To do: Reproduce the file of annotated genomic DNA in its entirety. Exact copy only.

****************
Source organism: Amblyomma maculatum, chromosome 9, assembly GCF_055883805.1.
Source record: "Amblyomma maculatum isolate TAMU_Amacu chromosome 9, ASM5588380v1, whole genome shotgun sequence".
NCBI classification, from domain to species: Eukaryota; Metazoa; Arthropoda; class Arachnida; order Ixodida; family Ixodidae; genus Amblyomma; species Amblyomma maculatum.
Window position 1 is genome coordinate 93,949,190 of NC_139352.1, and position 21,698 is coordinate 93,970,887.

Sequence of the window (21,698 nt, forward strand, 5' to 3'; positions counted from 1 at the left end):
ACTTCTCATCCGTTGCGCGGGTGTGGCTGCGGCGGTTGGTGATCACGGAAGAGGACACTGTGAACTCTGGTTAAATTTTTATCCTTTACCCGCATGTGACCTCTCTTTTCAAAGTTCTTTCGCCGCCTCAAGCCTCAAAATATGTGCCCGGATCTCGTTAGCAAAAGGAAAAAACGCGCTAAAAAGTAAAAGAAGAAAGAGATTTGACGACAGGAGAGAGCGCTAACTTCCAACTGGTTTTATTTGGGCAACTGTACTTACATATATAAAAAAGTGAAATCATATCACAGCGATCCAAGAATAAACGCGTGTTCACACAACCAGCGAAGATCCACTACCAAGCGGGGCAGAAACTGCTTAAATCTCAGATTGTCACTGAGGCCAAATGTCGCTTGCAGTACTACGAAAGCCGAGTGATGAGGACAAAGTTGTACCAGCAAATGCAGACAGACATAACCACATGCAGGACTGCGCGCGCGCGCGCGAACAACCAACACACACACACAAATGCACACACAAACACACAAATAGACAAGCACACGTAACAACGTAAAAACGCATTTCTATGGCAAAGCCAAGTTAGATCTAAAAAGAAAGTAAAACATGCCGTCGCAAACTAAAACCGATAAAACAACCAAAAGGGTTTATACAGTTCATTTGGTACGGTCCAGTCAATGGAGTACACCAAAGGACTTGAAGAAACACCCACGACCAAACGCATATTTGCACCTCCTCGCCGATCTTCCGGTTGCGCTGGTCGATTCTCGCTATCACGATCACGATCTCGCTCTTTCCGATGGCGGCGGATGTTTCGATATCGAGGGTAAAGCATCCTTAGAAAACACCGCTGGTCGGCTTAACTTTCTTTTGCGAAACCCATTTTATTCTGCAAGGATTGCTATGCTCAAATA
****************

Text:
Source organism: Amblyomma maculatum, chromosome 9, assembly GCF_055883805.1.
Source record: "Amblyomma maculatum isolate TAMU_Amacu chromosome 9, ASM5588380v1, whole genome shotgun sequence".
NCBI classification, from domain to species: Eukaryota; Metazoa; Arthropoda; class Arachnida; order Ixodida; family Ixodidae; genus Amblyomma; species Amblyomma maculatum.
Window position 1 is genome coordinate 93,949,190 of NC_139352.1, and position 21,698 is coordinate 93,970,887.

Sequence of the window (21,698 nt, forward strand, 5' to 3'; positions counted from 1 at the left end):
ACTTCTCATCCGTTGCGCGGGTGTGGCTGCGGCGGTTGGTGATCACGGAAGAGGACACTGTGAACTCTGGTTAAATTTTTATCCTTTACCCGCATGTGACCTCTCTTTTCAAAGTTCTTTCGCCGCCTCAAGCCTCAAAATATGTGCCCGGATCTCGTTAGCAAAAGGAAAAAACGCGCTAAAAAGTAAAAGAAGAAAGAGATTTGACGACAGGAGAGAGCGCTAACTTCCAACTGGTTTTATTTGGGCAACTGTACTTACATATATAAAAAAGTGAAATCATATCACAGCGATCCAAGAATAAACGCGTGTTCACACAACCAGCGAAGATCCACTACCAAGCGGGGCAGAAACTGCTTAAATCTCAGATTGTCACTGAGGCCAAATGTCGCTTGCAGTACTACGAAAGCCGAGTGATGAGGACAAAGTTGTACCAGCAAATGCAGACAGACATAACCACATGCAGGACTGCGCGCGCGCGCGCGAACAACCAACACACACACACAAATGCACACACAAACACACAAATAGACAAGCACACGTAACAACGTAAAAACGCATTTCTATGGCAAAGCCAAGTTAGATCTAAAAAGAAAGTAAAACATGCCGTCGCAAACTAAAACCGATAAAACAACCAAAAGGGTTTATACAGTTCATTTGGTACGGTCCAGTCAATGGAGTACACCAAAGGACTTGAAGAAACACCCACGACCAAACGCATATTTGCACCTCCTCGCCGATCTTCCGGTTGCGCTGGTCGATTCTCGCTATCACGATCACGATCTCGCTCTTTCCGATGGCGGCGGATGTTTCGATATCGAGGGTAAAGCATCCTTAGAAAACACCGCTGGTCGGCTTAACTTTCTTTTGCGAAACCCATTTTATTCTGCAAGGATTGCTATGCTCAAATA